Postdoctoral researchers Selma Masri and Kristin Eckel-Mahan, graduate student Vishal Patel and Chancellor's Professor Pierre Baldi of UC Irvine, along with Shahaf Peleg, Ignasi Forne, Andreas Ladurner and Axel Imhof of Germany's University of Munich, as well as Sassone-Corsi, contributed to the study titled "The Circadian acetylome reveals regulation of mitochondrial metabolic pathways." The National Institutes of Health, the National Science Foundation, INSERM and Sirtris provided support.

In addition to Sassone-Corsi, postdoctoral researcher Marina Bellet and laboratory assistant Marlene Cervantes of UC Irvine; Mohamed Boudjelal, Emma Watts, Danuta Mossakowska and Kenneth Edwards of GlaxoSmithKline; Giuseppe Astarita of Georgetown University; and Christine Loh, James Ellis and George Vlasuk of Sirtris contributed to the study titled "Pharmacological modulation of circadian rhythms by high-affinity SIRT1 activators." The National Institutes of Health and INSERM provided support.

Explore further: Circadian rhythms have profound influence on metabolic output, study reveals

Related Stories

Circadian rhythms have profound influence on metabolic output, study reveals

March 19, 2012
By analyzing the hundreds of metabolic products present in the liver, researchers with the UC Irvine Center for Epigenetics & Metabolism have discovered that circadian rhythms – our own body clock – greatly control ...

Recommended for you

Some cancer therapies may provide a new way to treat high blood pressure

November 20, 2017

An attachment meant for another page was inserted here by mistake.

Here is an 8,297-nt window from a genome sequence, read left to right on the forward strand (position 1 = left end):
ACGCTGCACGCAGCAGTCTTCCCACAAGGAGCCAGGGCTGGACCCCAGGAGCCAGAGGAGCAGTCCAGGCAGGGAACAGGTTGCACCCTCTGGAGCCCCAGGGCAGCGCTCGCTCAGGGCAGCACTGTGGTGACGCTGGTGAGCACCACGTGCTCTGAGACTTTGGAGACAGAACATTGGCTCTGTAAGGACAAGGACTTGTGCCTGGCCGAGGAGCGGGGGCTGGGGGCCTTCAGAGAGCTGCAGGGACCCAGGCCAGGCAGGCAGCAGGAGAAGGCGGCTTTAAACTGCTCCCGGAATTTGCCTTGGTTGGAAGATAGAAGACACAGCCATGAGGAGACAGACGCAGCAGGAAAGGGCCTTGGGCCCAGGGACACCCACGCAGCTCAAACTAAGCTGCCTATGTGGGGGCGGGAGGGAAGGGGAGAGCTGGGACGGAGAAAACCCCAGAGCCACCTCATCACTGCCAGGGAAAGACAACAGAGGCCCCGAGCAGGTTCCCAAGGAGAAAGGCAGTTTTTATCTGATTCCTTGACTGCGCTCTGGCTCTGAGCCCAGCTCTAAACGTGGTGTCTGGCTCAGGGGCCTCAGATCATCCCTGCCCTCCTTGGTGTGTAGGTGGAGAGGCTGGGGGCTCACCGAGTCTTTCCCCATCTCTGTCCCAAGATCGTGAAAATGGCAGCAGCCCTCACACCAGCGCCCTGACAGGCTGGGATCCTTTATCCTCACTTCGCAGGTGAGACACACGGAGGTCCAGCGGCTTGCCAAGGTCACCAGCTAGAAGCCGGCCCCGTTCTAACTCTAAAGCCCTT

Drugs designed to halt cancer growth may offer a new way to control high blood pressure (hypertension), say Georgetown University Medical Center investigators. The finding could offer a real advance in hypertension treatment ...

Could this protein protect people against coronary artery disease?

November 17, 2017
The buildup of plaque in the heart's arteries is an unfortunate part of aging. But by studying the genetic makeup of people who maintain clear arteries into old age, researchers led by UNC's Jonathan Schisler, PhD, have identified ...

Raising 'good' cholesterol fails to protect against heart disease

November 16, 2017
Raising so-called 'good' cholesterol by blocking a key protein involved in its metabolism does not protect against heart disease or stroke, according to a large genetic study of 150,000 Chinese adults published in the journal ...

Popular e-cigarette liquid flavorings may change, damage heart muscle cells

November 16, 2017
Chemicals used to make some popular e-cigarette liquid flavorings—including cinnamon, clove, citrus and floral—may cause changes or damage to heart muscle cells, new research indicates.

Possible use for botulinum toxin to treat atrial fibrillation

November 16, 2017
From temporarily softening wrinkles to easing migraines, botulinum toxin has become a versatile medical remedy because of its ability to block nerve signals that can become bothersome or risky.

New model estimates odds of events that trigger sudden cardiac death

November 16, 2017
A new computational model of heart tissue allows researchers to estimate the probability of rare heartbeat irregularities that can cause sudden cardiac death. The model, developed by Mark Walker and colleagues from Johns ...

0 comments

Please sign in to add a comment. Registration is free, and takes less than a minute. Read more

Click here to reset your password.
Sign in to get notified via email when new comments are made.